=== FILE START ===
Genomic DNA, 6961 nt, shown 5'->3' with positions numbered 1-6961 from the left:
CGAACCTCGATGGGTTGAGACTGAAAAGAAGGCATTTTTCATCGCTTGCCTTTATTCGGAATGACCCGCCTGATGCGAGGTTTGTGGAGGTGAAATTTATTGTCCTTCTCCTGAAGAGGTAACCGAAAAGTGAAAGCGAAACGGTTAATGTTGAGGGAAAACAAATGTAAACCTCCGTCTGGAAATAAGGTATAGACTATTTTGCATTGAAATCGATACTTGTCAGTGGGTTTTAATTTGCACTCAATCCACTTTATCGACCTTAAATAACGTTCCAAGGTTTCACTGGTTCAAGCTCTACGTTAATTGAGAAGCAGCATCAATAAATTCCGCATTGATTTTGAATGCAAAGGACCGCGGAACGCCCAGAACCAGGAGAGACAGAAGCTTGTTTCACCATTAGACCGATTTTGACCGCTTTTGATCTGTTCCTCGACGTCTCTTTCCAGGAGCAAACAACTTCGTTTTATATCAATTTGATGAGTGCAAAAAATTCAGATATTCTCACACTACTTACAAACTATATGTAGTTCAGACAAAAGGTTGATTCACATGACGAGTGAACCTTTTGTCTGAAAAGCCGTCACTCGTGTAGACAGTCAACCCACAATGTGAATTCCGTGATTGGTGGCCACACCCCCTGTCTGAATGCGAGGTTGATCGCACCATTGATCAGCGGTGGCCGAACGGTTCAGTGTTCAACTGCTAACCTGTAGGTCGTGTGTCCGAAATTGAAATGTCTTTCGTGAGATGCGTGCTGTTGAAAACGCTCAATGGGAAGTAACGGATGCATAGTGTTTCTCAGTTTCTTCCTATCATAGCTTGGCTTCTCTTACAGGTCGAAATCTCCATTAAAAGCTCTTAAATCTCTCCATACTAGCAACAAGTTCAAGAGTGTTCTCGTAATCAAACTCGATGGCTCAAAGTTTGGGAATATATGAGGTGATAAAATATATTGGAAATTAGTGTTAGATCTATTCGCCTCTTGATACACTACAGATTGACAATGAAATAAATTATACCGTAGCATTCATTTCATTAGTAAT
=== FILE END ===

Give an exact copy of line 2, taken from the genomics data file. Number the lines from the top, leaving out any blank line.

CGAACCTCGATGGGTTGAGACTGAAAAGAAGGCATTTTTCATCGCTTGCCTTTATTCGGAATGACCCGCCTGATGCGAGGTTTGTGGAGGTGAAATTTATTGTCCTTCTCCTGAAGAGGTAACCGAAAAGTGAAAGCGAAACGGTTAATGTTGAGGGAAAACAAATGTAAACCTCCGTCTGGAAATAAGGTATAGACTATTTTGCATTGAAATCGATACTTGTCAGTGGGTTTTAATTTGCACTCAATCCACTTTATCGACCTTAAATAACGTTCCAAGGTTTCACTGGTTCAAGCTCTACGTTAATTGAGAAGCAGCATCAATAAATTCCGCATTGATTTTGAATGCAAAGGACCGCGGAACGCCCAGAACCAGGAGAGACAGAAGCTTGTTTCACCATTAGACCGATTTTGACCGCTTTTGATCTGTTCCTCGACGTCTCTTTCCAGGAGCAAACAACTTCGTTTTATATCAATTTGATGAGTGCAAAAAATTCAGATATTCTCACACTACTTACAAACTATATGTAGTTCAGACAAAAGGTTGATTCACATGACGAGTGAACCTTTTGTCTGAAAAGCCGTCACTCGTGTAGACAGTCAACCCACAATGTGAATTCCGTGATTGGTGGCCACACCCCCTGTCTGAATGCGAGGTTGATCGCACCATTGATCAGCGGTGGCCGAACGGTTCAGTGTTCAACTGCTAACCTGTAGGTCGTGTGTCCGAAATTGAAATGTCTTTCGTGAGATGCGTGCTGTTGAAAACGCTCAATGGGAAGTAACGGATGCATAGTGTTTCTCAGTTTCTTCCTATCATAGCTTGGCTTCTCTTACAGGTCGAAATCTCCATTAAAAGCTCTTAAATCTCTCCATACTAGCAACAAGTTCAAGAGTGTTCTCGTAATCAAACTCGATGGCTCAAAGTTTGGGAATATATGAGGTGATAAAATATATTGGAAATTAGTGTTAGATCTATTCGCCTCTTGATACACTACAGATTGACAATGAAATAAATTATACCGTAGCATTCATTTCATTAGTAAT